Buddying up and being heard

Places of Welcome are safe spaces for everyone to belong, connect and contribute. They can be a lifeline for people struggling with loneliness, ill health, anxiety or depression.

“Our policy is that no-one sits alone. We get to know people and we care,” says Jane Quinn, who co-hosts St Martin’s Church Community Café Place of Welcome in Walsall, West Midlands.

Those who volunteer get a lot of out of it as well,Jane adds. They look forward to coming and volunteering because they’re getting the chance to actually give back and get to know everyone in their group.”

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Many local churches can't provide vital services like Places of Welcome without our support.

Every Thursday, around 50 local people get together for hot drinks and toast and to chat with their neighbours at the Community Café Place of Welcome at St Martin’s Church in Walsall. The community café opened in 2007 and reopened as a Place of Welcome after the pandemic.

Jane Quinn and Helen Murray organise a team of volunteers who serve hot drinks and toast (fruit toast is the favourite), and shop for the café each week. The café serves an estate of bungalows and houses in a community where lots of mainly older people live alone, sometimes not speaking to anyone from one week to the next.

Along with their team leaders, they helped reopen the café, joining the Places of Welcome network to help people get together regularly and benefit from being part of the community.

They noticed that lots of people would walk past St Martin’s Church and the halls on their way to the local Co-op, and that they were perfectly placed to gather these people together.

“We make sure everyone is welcomed at the door with a warm, friendly smile” says Jane. “People can come somewhere warm, have something to eat, free of charge and make friends.”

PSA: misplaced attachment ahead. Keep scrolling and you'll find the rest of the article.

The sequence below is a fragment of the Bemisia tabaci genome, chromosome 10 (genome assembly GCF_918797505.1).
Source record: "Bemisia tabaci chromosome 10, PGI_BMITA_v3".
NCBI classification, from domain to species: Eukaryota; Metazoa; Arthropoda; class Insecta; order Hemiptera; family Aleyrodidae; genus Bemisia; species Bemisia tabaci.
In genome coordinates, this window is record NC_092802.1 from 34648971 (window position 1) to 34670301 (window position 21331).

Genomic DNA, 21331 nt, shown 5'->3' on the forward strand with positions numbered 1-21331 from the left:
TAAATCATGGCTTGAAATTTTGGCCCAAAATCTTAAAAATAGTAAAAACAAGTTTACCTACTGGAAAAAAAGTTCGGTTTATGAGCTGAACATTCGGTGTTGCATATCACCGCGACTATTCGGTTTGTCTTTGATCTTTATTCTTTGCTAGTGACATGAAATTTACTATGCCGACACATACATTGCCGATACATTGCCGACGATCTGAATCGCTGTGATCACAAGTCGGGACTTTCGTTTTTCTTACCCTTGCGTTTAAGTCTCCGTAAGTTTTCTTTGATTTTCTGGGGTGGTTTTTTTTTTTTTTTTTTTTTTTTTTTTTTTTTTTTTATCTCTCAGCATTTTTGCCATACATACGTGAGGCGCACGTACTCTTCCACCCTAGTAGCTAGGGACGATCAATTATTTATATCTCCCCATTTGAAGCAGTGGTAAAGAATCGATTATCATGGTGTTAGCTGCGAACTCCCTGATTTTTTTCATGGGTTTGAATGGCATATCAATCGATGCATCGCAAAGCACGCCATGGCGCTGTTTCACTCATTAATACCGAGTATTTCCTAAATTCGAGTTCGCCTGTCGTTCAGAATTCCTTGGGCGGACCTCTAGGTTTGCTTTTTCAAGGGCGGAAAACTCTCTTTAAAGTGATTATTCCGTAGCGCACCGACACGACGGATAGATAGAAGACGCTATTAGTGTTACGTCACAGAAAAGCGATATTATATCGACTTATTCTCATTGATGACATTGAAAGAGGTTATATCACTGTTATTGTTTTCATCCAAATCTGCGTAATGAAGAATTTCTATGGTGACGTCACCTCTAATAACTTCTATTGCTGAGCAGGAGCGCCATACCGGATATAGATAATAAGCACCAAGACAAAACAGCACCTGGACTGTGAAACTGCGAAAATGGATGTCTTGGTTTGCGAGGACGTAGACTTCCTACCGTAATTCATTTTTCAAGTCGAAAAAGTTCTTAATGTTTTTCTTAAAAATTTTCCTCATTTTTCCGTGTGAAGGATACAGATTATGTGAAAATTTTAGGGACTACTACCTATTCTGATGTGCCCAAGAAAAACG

Once people arrive, they’re served tea, coffee or hot chocolate, and toast, biscuits or sometimes cake, giving volunteers the chance to chat and find out how people are by serving at the tables.

Buddy service

Word of mouth often brings people through the door, but carers also get in touch to find out what support is on offer. The team can provide a one-to-one buddy service, where a single volunteer meets a community member outside the venue each week, and accompanies them into the café to sit with them and chat. This happens each week for up to six weeks, or until the client is confident enough to come in on their own.

The team supported one customer to cross the street to the café. When he arrived for the first time and sat with a regular group, he discovered that the man to his left lived just on the corner, right by his bungalow, but they’d never met. They made plans to meet again the following week.

Many of the café’s volunteers started off as customers. “They know what it’s like to be on their own. And they get a lot of out of it as well," says Jane. They look forward to coming and volunteering because they’re getting the chance to actually give back, and get to know everyone in their group.”

Local intel

The team often provides activities during the café, and people chat about the local area. They share local information, such as where the hairdresser’s is, or the best place to get the bus. “We sing happy birthday to people if we know it’s their birthday, as they might not hear it from anyone else,” says WHO.

They also welcome visitors: local Walsall councillors hold their surgery at the cafe on the first week of every month, Walsall White Watch fire crew offered free fire safety checks for people’s homes, and NHS reps attend to speak and listen to community members so that their needs and views are heard. The café also welcomes members of the Community Garden who pop in for refreshments, as well as members of the Bereavement Group.

Jane has seen an increase in numbers in the colder months, and sometimes wraps up toast for them to take home if needed.

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